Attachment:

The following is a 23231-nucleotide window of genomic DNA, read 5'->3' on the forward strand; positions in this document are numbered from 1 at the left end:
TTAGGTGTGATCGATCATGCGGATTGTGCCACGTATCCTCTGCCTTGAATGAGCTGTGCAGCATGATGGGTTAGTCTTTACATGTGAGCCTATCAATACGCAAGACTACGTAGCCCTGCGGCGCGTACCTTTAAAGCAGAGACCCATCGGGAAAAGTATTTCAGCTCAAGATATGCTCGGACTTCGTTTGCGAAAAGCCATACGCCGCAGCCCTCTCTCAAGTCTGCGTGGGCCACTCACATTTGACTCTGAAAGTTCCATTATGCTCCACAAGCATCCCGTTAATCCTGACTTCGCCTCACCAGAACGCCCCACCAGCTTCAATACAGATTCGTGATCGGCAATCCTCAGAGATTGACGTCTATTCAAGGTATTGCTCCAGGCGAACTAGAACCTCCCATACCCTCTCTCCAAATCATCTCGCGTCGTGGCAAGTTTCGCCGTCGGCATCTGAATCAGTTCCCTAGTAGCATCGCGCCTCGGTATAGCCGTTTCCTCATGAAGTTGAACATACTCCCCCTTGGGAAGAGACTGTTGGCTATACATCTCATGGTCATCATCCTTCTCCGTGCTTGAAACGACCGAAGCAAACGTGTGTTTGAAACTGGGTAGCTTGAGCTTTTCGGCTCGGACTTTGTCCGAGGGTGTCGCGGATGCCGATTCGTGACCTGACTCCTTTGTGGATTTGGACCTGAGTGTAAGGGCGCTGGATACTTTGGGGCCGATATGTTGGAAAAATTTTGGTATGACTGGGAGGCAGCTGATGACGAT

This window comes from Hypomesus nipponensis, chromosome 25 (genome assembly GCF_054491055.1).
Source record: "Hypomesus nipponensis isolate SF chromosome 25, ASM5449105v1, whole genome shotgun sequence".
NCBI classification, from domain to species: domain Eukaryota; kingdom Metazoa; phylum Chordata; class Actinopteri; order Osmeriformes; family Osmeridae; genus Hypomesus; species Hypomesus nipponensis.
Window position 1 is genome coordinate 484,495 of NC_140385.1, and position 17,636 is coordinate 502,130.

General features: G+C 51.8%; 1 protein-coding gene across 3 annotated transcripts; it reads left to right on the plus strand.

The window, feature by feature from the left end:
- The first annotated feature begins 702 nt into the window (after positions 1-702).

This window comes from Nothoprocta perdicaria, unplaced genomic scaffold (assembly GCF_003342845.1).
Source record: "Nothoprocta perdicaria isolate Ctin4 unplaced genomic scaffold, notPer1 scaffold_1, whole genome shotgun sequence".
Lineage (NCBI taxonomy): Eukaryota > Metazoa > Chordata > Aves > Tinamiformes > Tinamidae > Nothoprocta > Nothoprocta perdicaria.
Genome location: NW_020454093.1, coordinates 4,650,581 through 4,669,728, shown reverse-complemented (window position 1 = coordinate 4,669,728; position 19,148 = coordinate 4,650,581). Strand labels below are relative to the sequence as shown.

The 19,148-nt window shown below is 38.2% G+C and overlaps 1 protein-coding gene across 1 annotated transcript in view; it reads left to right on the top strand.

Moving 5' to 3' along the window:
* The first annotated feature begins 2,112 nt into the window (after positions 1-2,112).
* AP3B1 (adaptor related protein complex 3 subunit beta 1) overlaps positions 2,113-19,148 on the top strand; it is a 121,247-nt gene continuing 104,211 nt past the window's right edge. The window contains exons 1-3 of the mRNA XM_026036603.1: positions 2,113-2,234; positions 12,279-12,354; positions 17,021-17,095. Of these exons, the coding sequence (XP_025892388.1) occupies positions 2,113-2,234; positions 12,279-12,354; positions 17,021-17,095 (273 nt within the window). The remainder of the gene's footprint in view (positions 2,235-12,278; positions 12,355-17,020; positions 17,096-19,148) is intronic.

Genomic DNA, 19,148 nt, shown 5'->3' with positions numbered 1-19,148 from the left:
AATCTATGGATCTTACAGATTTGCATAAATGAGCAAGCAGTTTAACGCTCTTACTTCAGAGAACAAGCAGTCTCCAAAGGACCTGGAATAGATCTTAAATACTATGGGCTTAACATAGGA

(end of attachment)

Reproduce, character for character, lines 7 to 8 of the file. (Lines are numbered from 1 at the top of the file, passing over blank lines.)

General features: G+C 51.8%; 1 protein-coding gene across 3 annotated transcripts; it reads left to right on the plus strand.

The window, feature by feature from the left end: